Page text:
Barrel Fever 

A burgeoning East Bay winemaking scene separates the vin from the vineyard.

Page 2 of 6

"Our philosophy has been to go to the best vineyard in the region and look at the oldest mountaintop vineyard that produces the smallest berries with the thickest skins," Rosenblum says. "To buy those vineyards would be a problem. To plant a vineyard and wait one hundred years to get the same kinds of grapes would be impossible."

Rosenblum's local influence is indisputable. Just as veteran Chez Panisse staffers have fanned out to establish their own culinary homesteads, Rosenblum Cellars has nurtured a variety of smaller East Bay wineries. From the 1990s up until 2004, it shared warehouse space and equipment with a number of startups, including Dashe Cellars, Cohn's JC Cellars, and St. George Spirits. When Rosenblum Cellars grew too big, it pushed out its warehousemates, who found new spaces in Oakland and Alameda and are now thriving.

But as a spotlight for national acclaim, Rosenblum has served another function: to help mark the East Bay as a winemaking scene to rival its rural counterparts. Two of its vintages made Wine Spectator's annual list of "Top 100 Wines for 2005" — its 2003 Rockpile Road Vineyard Zinfandel (from Sonoma's Rockpile appellation) took the No. 3 slot, while its 2003 Richard Sauret Vineyards Zinfandel (from Paso Robles) came in at No. 30. In the accompanying photo, Rosenblum smiles out from the magazine's glossy pages as though he's just won the Tour de France. Cohn stands in the rear, arms akimbo, a cocky challenge gleaming through his sunglasses. In the background, replacing the standard quaint stacks of barrels or trellised grapevines, are the Port of Oakland's shipping cranes.

Take that, Napa.

In the offices of JC Cellars' new Jack London Square facility, Jeff Cohn has gathered a bunch of lumpy gray rocks. They come from the different vineyards that supply his grapes, and serve as a talisman for his worship of terroir, that indefinable but all-important ability of a wine to express its soil, its sky, its people. "They're what makes the wine," he says.

After a decade at Rosenblum, Cohn cast out to focus on the label he's slowly built with his wife, Alexandra, since 1996. JC Cellars' style emulates that of the Northern Rhône Valley, appellations like Côte-Rotie, Condrieu, and Hermitage. "Those wines will take you places you never thought you can go," Cohn says, eyes glazing at the thought. "The lavender, and the game, and the violets, and smells you don't know. You think, 'I would love to make wines like that.' But we're in California. We can't make French wines. God was a Frenchman who loved to vacation in California."

Despite his reputation for playing mad scientist with wood and microbes, Cohn says he's just doing all he can to help the grapes express their terroir: "I just babysit these barrels. I coax everything along to make the wine the way I want it to be. If it's not on the vines when I pick it, though, it'll never be there."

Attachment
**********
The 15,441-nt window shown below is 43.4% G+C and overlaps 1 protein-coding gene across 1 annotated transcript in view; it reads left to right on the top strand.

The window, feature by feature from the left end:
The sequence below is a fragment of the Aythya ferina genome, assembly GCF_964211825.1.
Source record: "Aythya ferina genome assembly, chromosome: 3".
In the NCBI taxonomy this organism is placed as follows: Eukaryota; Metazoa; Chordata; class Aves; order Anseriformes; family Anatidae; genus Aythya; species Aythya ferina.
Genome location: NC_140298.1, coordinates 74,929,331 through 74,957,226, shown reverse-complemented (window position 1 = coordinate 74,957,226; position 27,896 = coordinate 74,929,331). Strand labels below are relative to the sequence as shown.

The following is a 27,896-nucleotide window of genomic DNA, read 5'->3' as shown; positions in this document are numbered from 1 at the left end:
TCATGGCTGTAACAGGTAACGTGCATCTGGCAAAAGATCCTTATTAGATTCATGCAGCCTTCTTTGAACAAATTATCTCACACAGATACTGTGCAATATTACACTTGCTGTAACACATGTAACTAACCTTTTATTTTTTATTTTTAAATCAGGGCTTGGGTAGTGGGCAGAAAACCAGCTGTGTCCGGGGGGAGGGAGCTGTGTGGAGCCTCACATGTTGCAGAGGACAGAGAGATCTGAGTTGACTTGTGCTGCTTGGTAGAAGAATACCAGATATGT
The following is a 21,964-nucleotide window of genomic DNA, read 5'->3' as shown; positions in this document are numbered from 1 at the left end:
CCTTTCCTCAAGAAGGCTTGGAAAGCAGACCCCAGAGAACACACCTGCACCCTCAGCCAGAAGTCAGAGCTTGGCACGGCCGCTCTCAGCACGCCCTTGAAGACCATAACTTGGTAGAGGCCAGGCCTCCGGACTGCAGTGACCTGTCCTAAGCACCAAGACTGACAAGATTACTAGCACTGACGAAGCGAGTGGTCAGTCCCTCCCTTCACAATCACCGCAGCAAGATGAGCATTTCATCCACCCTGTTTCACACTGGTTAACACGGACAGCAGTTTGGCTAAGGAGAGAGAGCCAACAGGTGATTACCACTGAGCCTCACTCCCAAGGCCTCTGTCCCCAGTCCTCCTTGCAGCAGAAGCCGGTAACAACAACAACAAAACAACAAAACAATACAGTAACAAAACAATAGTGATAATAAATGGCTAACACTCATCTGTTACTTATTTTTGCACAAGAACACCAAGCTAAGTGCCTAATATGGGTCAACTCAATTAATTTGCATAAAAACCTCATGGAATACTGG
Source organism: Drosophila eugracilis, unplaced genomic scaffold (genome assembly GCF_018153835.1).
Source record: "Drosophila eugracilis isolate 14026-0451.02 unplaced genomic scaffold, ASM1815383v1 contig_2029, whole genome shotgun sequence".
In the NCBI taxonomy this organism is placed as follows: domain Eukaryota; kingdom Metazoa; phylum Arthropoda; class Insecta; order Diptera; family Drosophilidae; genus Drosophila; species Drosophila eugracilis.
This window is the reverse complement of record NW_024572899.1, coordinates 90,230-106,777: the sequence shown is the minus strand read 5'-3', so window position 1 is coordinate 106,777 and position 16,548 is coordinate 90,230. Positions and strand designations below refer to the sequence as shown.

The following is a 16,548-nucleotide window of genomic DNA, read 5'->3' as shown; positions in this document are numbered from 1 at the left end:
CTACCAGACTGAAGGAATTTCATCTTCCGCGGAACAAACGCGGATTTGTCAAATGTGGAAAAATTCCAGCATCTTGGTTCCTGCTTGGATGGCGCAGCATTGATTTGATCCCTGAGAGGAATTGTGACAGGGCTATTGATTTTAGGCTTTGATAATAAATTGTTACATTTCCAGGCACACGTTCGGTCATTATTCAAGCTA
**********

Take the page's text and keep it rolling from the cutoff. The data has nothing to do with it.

Yet for a man obsessed with the provenance of his grapes, Cohn doesn't think it matters where you make the wine. Building a winery next to the vineyard doesn't guarantee a better product, he says. He can truck in grapes from Mendocino, Santa Barbara, and Napa, then tend to their fermentation in Oakland. "Napa and Sonoma are very pretty, but I think everyone who lives there wants to move here," he says.

That sentiment is unanimous among members of the East Bay Vintners Association. "A winery is still a warehouse, whether here or in Santa Rosa," says Mike Dashe, who shares space with JC Cellars, "so why not here?"

Indeed, apart from the obvious marketing advantages, why should wineries be located on vineyard estates? The California Wine Institute counts around two thousand commercial wineries in the state, most of which have their own vineyards. But they don't own all 522,000 acres of vineyard land. Far from it. A majority of California wine is made from grapes purchased from independent farmers, says Bill Turrentine, president of Turrentine Brokerage, the nation's largest wine-grape brokerage firm. "There are more than four thousand independent grape growers who sell their grapes to wineries, including some of the most famous vineyards in the state," he says.

Meanwhile, dozens, if not hundreds, of landless wineries are scattered throughout the West Coast wine country. With vineyard land running more than $100,000 an acre in Napa and Sonoma — not to mention the exorbitant cost to plant top-quality vines — land is a prohibitive investment for a startup.


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